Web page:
Monday, March 31, 2014

The Negro League baseball history fact for today

Teammates said when Negro League power hitter George “Mule” Suttles swung his bat at a pitch they could feel the earth shake.  “Kick Mule, Kick Mule”, is what fans and teammates would chant when “Mule” can up to bat.  The fifty ounce bat he swung was a testament to his strength. 
There is contrary information as to the origin of George Suttles’ nickname “Mule”.  It comes from a dispute about his birthplace.  Some information says Suttles was born in Brockton, Louisiana on March 31, 1900 or 1901.  It says the nickname came from raising mules while growing up on a farm.  Other information says he was born in Blocton, Alabama and the nickname was due to the strength he developed working in coal mines as a teenager.  In either case “strong as a mule”, was the opinion others had of him throughout his Negro League career.

One thing was not in dispute, other than Josh Gibson; no other power slugger was feared by Negro League pitchers more than “Mule”.  Suttles may not have hit more home runs than Gibson, but he could hit them as far.   

Tuesday, March 25, 2014

Today's African American fact from baseball's "Golden Era" (1947 - 1960)

On March 25, 1959; the San Francisco Giants traded infielders Bill White along Ray Jablonski to the St. Louis Cardinals for pitchers Sam Jones and Don Choate.
Despite their third place National League finish in 1958, the Giants were 16 games behind the first place Milwaukee Braves and needed more starting pitching.  “Toothpick” Sam Jones could give the immediate help they desired.  Although the Cardinals did not give him a lot of run support in 1958, he still won 14 games with a 2.88 ERA.  At 32 years old; Jones also struck out 229 batters, leading the league for the third time.  The Cardinals had finished fifth and were looking to improve their overall lineup.
Bill White hit 22 home runs for the Giants in 1956 as a first baseman/outfielder.  He missed 1957 due to military service and upon return to the team had more competition for playing time.  Orlando Cepeda, the National League’s 1958 Rookie of the Year was the Giant first baseman and top prospect Willie McCovey was ready to come up from the minor leagues.  The outfield alongside Willie Mays was also crowded with Willie Kirkland, Leon Wagner, Jackie Brandt, and Felipe Alou.  The 24 year old White played in only 26 games in 1958.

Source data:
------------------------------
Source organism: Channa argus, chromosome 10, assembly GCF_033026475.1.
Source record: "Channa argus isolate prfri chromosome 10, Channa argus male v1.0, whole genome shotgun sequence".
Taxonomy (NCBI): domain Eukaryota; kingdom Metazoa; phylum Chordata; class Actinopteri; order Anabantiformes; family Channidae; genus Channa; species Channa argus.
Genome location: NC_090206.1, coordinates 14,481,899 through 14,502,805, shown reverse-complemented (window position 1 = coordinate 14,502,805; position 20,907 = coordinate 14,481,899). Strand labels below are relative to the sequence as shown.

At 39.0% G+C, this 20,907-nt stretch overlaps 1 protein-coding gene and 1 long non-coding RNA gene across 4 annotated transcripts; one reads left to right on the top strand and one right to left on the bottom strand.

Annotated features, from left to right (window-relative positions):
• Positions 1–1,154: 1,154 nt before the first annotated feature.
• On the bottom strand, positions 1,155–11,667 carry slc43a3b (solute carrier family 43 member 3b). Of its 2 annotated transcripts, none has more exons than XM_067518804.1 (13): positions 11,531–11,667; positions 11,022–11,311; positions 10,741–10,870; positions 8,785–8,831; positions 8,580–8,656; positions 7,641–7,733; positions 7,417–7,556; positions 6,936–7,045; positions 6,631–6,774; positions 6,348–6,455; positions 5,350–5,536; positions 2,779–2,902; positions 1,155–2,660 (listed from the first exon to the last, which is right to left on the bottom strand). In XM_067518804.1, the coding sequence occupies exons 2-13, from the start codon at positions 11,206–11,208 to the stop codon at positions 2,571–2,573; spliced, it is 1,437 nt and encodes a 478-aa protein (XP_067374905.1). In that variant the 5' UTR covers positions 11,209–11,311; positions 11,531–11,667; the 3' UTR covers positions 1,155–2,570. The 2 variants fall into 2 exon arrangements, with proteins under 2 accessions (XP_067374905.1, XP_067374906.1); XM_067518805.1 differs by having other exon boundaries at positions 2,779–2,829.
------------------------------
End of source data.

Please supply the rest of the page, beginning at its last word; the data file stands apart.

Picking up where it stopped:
The Giants received the immediate benefit they desired from Jones as he became their best starting pitcher winning 21 games in 1959 and 18 in 1960.  However, they never won a pennant with him; finishing a close third in 1959.

The Cardinals received more long term benefit from the younger White.  From 1959 – 1965, his time with the Cardinals, he hit over .300 four times; never hitting below .280.  A six time Gold Glove inning fielder at first base, White made five All-Star Game appearances and was one of the leaders on the Cardinals’ 1964 World Series Championship team.
What are your favorite memories of “Toothpick” Sam Jones and Bill White?

Sunday, March 23, 2014

The Negro League baseball history fact for today

Pitching in the 1941 East-West All-Star Game was the highlight of Jacksonville Red Cap Leo “Preacher Henry’s Negro League baseball career.  The only pitchers to have more than his 172,906 votes from fans that year to participate in the game were Satchel Paige and Hilton Smith; both in the Hall of Fame.  Pitching for the Negro American League All-Stars, “Preacher” entered the game during the Negro National League All-Stars’ six run explosion in the top of the sixth inning.  With two outs, he gave up an infield single; but then struck out Roy Campanella to end the inning.  “Preacher” also pitched a scoreless top of the seventh, despite giving up to hits.

Tuesday, March 18, 2014

The Negro League baseball history fact for today

On March 18, 1942; Jackie Robinson and Nate Moreland requested a tryout with the Chicago White Sox during the team’s spring training in Pasadena, California.  Reluctantly, Jimmy Dykes allowed both to go through a workout on the field, but neither was offered a contract.  Everyone knows that Robinson went on to sign with the Brooklyn Dodgers in 1945 and in 1947 became the First African American since the 20th Century began to play Major League baseball.

But what happened to Nathaniel Edmund Moreland?  Before the tryout with the White Sox, the 6’1’’ right hander pitched in the Negro Leagues for the Baltimore Elite Giants (1940) and also in the Mexican League (1941).  After the White Sox tryout, he spent the remainder of his career in the Mexican League and the Class C minor leagues; except in 1945 when he played once again with the Elite Giants.  

Friday, March 14, 2014

The Negro League baseball history fact for today

Born on March 14, 1915 or 1916 in Charleston, Mississippi; William (Bill) Hoskins had a ten year Negro League baseball career.  He stared in 1937 playing with three teams; the Detroit Stars, Memphis Red Sox, and St. Louis Stars.  But the longest period of the 6’3’’, 190 -210 lbs. power hitter’s time in baseball was with the Baltimore Elite Giants; eight seasons (1939 – 1946).  He was a long time teammate of Hall of Famer Roy Campanella, Henry Kimbro, and “Wild” Bill Byrd.  In the 1941 East-West Negro League All-Star Game, Hoskins went one for five with one RBI.